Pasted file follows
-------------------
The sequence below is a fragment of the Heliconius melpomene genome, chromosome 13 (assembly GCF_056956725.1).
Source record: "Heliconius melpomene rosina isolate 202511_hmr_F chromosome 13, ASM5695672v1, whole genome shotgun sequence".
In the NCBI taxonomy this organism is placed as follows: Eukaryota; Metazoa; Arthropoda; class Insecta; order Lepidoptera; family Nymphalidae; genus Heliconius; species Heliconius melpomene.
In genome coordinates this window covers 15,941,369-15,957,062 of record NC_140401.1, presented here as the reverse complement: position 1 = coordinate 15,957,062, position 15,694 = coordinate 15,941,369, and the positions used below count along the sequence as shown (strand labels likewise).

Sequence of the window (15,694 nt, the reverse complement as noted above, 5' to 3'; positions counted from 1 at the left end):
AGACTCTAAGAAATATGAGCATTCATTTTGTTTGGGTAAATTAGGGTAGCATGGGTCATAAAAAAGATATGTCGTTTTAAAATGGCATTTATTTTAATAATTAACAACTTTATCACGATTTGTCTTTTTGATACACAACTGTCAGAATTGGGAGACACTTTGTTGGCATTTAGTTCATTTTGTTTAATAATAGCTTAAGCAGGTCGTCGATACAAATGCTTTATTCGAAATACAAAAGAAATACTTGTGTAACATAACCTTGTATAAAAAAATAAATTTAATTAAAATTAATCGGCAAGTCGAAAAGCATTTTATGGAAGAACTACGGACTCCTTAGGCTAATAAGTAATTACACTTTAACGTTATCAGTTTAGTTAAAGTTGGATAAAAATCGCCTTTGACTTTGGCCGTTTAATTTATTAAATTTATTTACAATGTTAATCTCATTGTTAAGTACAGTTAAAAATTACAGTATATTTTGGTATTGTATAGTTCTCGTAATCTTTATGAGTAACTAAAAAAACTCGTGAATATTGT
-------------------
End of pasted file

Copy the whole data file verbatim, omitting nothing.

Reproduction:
The sequence below is a fragment of the Heliconius melpomene genome, chromosome 13 (assembly GCF_056956725.1).
Source record: "Heliconius melpomene rosina isolate 202511_hmr_F chromosome 13, ASM5695672v1, whole genome shotgun sequence".
In the NCBI taxonomy this organism is placed as follows: Eukaryota; Metazoa; Arthropoda; class Insecta; order Lepidoptera; family Nymphalidae; genus Heliconius; species Heliconius melpomene.
In genome coordinates this window covers 15,941,369-15,957,062 of record NC_140401.1, presented here as the reverse complement: position 1 = coordinate 15,957,062, position 15,694 = coordinate 15,941,369, and the positions used below count along the sequence as shown (strand labels likewise).

Sequence of the window (15,694 nt, the reverse complement as noted above, 5' to 3'; positions counted from 1 at the left end):
AGACTCTAAGAAATATGAGCATTCATTTTGTTTGGGTAAATTAGGGTAGCATGGGTCATAAAAAAGATATGTCGTTTTAAAATGGCATTTATTTTAATAATTAACAACTTTATCACGATTTGTCTTTTTGATACACAACTGTCAGAATTGGGAGACACTTTGTTGGCATTTAGTTCATTTTGTTTAATAATAGCTTAAGCAGGTCGTCGATACAAATGCTTTATTCGAAATACAAAAGAAATACTTGTGTAACATAACCTTGTATAAAAAAATAAATTTAATTAAAATTAATCGGCAAGTCGAAAAGCATTTTATGGAAGAACTACGGACTCCTTAGGCTAATAAGTAATTACACTTTAACGTTATCAGTTTAGTTAAAGTTGGATAAAAATCGCCTTTGACTTTGGCCGTTTAATTTATTAAATTTATTTACAATGTTAATCTCATTGTTAAGTACAGTTAAAAATTACAGTATATTTTGGTATTGTATAGTTCTCGTAATCTTTATGAGTAACTAAAAAAACTCGTGAATATTGT